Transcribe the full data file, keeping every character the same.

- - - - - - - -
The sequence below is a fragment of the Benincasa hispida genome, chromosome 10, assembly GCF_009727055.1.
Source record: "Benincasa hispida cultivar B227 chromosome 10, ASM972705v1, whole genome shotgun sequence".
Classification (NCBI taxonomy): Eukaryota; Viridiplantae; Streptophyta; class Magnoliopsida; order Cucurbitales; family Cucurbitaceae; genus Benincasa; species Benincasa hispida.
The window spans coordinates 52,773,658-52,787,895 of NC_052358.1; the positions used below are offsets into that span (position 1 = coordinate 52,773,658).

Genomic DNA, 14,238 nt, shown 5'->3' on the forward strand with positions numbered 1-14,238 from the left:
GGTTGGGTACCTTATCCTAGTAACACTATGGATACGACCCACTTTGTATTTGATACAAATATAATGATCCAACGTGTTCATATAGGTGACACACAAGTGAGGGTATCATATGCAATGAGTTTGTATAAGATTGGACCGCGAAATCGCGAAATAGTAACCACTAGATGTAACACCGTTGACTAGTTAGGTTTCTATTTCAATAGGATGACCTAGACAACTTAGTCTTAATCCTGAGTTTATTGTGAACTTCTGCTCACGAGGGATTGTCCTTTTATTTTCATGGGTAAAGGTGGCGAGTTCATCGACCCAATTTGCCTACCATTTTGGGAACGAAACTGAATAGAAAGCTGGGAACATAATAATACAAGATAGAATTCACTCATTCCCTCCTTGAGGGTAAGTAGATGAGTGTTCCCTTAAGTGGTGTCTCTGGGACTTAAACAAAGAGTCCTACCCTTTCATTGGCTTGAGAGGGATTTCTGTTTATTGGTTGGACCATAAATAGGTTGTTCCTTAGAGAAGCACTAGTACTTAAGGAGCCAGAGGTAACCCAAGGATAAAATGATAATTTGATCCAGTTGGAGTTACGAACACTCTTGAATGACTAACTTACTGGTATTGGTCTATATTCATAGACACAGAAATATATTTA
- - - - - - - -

The sequence below is a fragment of the Benincasa hispida genome, chromosome 10, assembly GCF_009727055.1.
Source record: "Benincasa hispida cultivar B227 chromosome 10, ASM972705v1, whole genome shotgun sequence".
Classification (NCBI taxonomy): Eukaryota; Viridiplantae; Streptophyta; class Magnoliopsida; order Cucurbitales; family Cucurbitaceae; genus Benincasa; species Benincasa hispida.
The window spans coordinates 52,773,658-52,787,895 of NC_052358.1; the positions used below are offsets into that span (position 1 = coordinate 52,773,658).

Genomic DNA, 14,238 nt, shown 5'->3' on the forward strand with positions numbered 1-14,238 from the left:
GGTTGGGTACCTTATCCTAGTAACACTATGGATACGACCCACTTTGTATTTGATACAAATATAATGATCCAACGTGTTCATATAGGTGACACACAAGTGAGGGTATCATATGCAATGAGTTTGTATAAGATTGGACCGCGAAATCGCGAAATAGTAACCACTAGATGTAACACCGTTGACTAGTTAGGTTTCTATTTCAATAGGATGACCTAGACAACTTAGTCTTAATCCTGAGTTTATTGTGAACTTCTGCTCACGAGGGATTGTCCTTTTATTTTCATGGGTAAAGGTGGCGAGTTCATCGACCCAATTTGCCTACCATTTTGGGAACGAAACTGAATAGAAAGCTGGGAACATAATAATACAAGATAGAATTCACTCATTCCCTCCTTGAGGGTAAGTAGATGAGTGTTCCCTTAAGTGGTGTCTCTGGGACTTAAACAAAGAGTCCTACCCTTTCATTGGCTTGAGAGGGATTTCTGTTTATTGGTTGGACCATAAATAGGTTGTTCCTTAGAGAAGCACTAGTACTTAAGGAGCCAGAGGTAACCCAAGGATAAAATGATAATTTGATCCAGTTGGAGTTACGAACACTCTTGAATGACTAACTTACTGGTATTGGTCTATATTCATAGACACAGAAATATATTTA